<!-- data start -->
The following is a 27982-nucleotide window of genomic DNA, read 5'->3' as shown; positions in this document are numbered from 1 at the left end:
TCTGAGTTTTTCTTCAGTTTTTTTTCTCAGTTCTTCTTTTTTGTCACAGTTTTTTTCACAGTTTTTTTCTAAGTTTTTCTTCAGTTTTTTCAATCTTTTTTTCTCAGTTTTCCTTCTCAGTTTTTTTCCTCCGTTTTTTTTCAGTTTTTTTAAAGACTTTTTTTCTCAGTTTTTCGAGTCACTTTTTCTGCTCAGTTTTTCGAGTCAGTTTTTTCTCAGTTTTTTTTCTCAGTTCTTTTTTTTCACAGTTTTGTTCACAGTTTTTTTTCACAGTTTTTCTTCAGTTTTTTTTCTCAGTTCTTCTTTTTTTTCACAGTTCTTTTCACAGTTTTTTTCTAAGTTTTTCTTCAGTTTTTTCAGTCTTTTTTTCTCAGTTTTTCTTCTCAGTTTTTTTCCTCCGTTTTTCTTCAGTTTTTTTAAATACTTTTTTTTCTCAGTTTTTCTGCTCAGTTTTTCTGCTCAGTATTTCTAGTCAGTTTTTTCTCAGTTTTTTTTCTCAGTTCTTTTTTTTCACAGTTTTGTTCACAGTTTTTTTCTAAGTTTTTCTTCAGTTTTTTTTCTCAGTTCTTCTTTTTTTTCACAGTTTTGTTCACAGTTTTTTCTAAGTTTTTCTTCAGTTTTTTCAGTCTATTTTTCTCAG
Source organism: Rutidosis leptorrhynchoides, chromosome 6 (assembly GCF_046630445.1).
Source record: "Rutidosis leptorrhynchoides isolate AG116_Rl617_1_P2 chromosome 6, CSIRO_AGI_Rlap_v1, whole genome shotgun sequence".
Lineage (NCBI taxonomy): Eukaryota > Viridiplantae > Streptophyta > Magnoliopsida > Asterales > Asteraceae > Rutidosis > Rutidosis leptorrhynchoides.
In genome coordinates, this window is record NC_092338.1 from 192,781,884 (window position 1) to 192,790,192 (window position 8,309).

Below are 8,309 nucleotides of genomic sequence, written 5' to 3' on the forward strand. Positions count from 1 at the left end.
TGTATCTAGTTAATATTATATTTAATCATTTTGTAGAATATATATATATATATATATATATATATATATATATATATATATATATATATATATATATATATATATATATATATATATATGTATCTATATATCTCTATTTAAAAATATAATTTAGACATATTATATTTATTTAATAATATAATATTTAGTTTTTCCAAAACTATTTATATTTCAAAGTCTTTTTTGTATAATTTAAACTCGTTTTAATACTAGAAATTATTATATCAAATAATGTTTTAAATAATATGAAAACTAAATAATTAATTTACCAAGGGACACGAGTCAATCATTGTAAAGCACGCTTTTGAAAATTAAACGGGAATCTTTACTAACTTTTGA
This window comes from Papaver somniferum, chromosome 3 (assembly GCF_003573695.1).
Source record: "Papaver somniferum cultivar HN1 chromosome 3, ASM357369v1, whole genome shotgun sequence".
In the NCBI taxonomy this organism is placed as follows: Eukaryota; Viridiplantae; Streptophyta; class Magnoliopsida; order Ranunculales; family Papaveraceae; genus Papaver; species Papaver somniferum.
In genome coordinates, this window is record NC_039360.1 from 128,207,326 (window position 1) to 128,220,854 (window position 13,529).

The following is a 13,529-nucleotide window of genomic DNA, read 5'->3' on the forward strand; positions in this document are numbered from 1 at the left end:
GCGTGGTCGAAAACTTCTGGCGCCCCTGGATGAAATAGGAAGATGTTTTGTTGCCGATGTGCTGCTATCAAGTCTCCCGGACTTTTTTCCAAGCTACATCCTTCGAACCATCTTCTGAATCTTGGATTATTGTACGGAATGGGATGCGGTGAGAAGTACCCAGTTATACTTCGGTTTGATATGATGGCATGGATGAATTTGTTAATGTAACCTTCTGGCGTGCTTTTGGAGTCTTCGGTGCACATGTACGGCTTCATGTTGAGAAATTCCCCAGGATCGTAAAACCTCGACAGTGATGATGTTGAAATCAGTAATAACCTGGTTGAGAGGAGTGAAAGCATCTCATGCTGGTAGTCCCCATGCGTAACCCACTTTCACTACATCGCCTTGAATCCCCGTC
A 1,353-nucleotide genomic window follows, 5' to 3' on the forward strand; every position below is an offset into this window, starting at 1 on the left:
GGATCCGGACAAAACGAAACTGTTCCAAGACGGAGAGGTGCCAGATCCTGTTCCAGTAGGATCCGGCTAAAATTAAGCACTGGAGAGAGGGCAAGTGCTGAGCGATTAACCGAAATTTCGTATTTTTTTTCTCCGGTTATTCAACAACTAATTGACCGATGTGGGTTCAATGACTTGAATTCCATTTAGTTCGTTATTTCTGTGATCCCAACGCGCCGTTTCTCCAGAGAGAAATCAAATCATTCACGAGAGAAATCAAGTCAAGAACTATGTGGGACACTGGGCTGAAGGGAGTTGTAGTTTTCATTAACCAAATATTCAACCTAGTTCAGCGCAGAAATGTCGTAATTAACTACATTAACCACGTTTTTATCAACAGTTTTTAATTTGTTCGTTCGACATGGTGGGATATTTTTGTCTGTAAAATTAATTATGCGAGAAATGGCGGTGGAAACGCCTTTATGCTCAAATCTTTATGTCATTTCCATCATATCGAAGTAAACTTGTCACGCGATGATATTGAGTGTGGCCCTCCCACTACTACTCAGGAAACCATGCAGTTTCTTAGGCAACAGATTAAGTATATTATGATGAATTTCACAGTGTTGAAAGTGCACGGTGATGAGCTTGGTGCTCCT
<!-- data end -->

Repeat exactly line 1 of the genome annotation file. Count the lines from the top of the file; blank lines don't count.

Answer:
The following is a 27982-nucleotide window of genomic DNA, read 5'->3' as shown; positions in this document are numbered from 1 at the left end: